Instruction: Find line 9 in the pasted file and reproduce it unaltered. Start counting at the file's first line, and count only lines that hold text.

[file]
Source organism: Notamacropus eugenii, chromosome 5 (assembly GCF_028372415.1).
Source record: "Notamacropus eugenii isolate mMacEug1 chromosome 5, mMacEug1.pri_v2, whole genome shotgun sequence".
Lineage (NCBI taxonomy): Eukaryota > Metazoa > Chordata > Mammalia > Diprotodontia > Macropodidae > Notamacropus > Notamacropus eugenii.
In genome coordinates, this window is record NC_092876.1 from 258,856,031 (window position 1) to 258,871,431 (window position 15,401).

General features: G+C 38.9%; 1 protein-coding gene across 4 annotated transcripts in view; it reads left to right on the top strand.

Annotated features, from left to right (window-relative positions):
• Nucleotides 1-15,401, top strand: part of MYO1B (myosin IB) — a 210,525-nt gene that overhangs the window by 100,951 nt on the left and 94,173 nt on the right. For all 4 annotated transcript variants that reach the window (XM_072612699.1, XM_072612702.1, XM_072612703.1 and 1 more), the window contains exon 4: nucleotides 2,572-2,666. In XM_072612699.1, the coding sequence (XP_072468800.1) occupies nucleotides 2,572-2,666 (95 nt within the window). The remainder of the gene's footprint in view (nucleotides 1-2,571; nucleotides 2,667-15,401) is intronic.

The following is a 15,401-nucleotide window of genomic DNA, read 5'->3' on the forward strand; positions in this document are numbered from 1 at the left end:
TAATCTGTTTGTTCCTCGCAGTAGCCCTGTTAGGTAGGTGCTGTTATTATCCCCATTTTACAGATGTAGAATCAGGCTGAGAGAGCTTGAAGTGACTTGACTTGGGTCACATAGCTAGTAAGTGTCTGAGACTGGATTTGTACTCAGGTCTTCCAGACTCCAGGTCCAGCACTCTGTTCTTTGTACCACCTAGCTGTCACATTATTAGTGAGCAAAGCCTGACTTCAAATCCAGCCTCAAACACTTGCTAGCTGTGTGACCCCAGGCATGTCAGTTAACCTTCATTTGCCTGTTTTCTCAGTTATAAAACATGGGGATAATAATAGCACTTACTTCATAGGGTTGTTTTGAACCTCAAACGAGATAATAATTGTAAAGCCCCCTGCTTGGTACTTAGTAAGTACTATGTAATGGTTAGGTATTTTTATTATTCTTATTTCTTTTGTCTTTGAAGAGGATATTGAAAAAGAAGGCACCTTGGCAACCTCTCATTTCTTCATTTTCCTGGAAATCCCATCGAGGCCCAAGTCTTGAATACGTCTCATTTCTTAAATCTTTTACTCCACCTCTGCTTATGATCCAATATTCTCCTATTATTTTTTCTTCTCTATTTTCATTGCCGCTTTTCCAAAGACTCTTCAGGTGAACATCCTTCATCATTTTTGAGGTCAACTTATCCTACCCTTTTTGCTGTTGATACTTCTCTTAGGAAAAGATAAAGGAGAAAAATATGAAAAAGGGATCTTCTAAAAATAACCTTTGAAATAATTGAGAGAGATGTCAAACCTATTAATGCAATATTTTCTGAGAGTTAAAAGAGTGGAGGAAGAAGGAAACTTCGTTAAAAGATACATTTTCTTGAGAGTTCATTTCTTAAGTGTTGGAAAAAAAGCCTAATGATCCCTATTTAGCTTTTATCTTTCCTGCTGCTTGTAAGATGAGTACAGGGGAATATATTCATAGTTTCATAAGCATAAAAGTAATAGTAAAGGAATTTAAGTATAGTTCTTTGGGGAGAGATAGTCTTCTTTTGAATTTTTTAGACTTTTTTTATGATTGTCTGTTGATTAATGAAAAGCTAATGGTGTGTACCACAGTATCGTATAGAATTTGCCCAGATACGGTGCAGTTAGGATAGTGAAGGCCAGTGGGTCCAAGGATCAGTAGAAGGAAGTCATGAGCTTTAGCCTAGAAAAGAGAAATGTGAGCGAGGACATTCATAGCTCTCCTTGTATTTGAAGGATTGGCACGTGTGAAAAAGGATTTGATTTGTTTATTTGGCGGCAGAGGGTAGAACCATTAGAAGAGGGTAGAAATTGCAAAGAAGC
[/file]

TAATCTGTTTGTTCCTCGCAGTAGCCCTGTTAGGTAGGTGCTGTTATTATCCCCATTTTACAGATGTAGAATCAGGCTGAGAGAGCTTGAAGTGACTTGACTTGGGTCACATAGCTAGTAAGTGTCTGAGACTGGATTTGTACTCAGGTCTTCCAGACTCCAGGTCCAGCACTCTGTTCTTTGTACCACCTAGCTGTCACATTATTAGTGAGCAAAGCCTGACTTCAAATCCAGCCTCAAACACTTGCTAGCTGTGTGACCCCAGGCATGTCAGTTAACCTTCATTTGCCTGTTTTCTCAGTTATAAAACATGGGGATAATAATAGCACTTACTTCATAGGGTTGTTTTGAACCTCAAACGAGATAATAATTGTAAAGCCCCCTGCTTGGTACTTAGTAAGTACTATGTAATGGTTAGGTATTTTTATTATTCTTATTTCTTTTGTCTTTGAAGAGGATATTGAAAAAGAAGGCACCTTGGCAACCTCTCATTTCTTCATTTTCCTGGAAATCCCATCGAGGCCCAAGTCTTGAATACGTCTCATTTCTTAAATCTTTTACTCCACCTCTGCTTATGATCCAATATTCTCCTATTATTTTTTCTTCTCTATTTTCATTGCCGCTTTTCCAAAGACTCTTCAGGTGAACATCCTTCATCATTTTTGAGGTCAACTTATCCTACCCTTTTTGCTGTTGATACTTCTCTTAGGAAAAGATAAAGGAGAAAAATATGAAAAAGGGATCTTCTAAAAATAACCTTTGAAATAATTGAGAGAGATGTCAAACCTATTAATGCAATATTTTCTGAGAGTTAAAAGAGTGGAGGAAGAAGGAAACTTCGTTAAAAGATACATTTTCTTGAGAGTTCATTTCTTAAGTGTTGGAAAAAAAGCCTAATGATCCCTATTTAGCTTTTATCTTTCCTGCTGCTTGTAAGATGAGTACAGGGGAATATATTCATAGTTTCATAAGCATAAAAGTAATAGTAAAGGAATTTAAGTATAGTTCTTTGGGGAGAGATAGTCTTCTTTTGAATTTTTTAGACTTTTTTTATGATTGTCTGTTGATTAATGAAAAGCTAATGGTGTGTACCACAGTATCGTATAGAATTTGCCCAGATACGGTGCAGTTAGGATAGTGAAGGCCAGTGGGTCCAAGGATCAGTAGAAGGAAGTCATGAGCTTTAGCCTAGAAAAGAGAAATGTGAGCGAGGACATTCATAGCTCTCCTTGTATTTGAAGGATTGGCACGTGTGAAAAAGGATTTGATTTGTTTATTTGGCGGCAGAGGGTAGAACCATTAGAAGAGGGTAGAAATTGCAAAGAAGC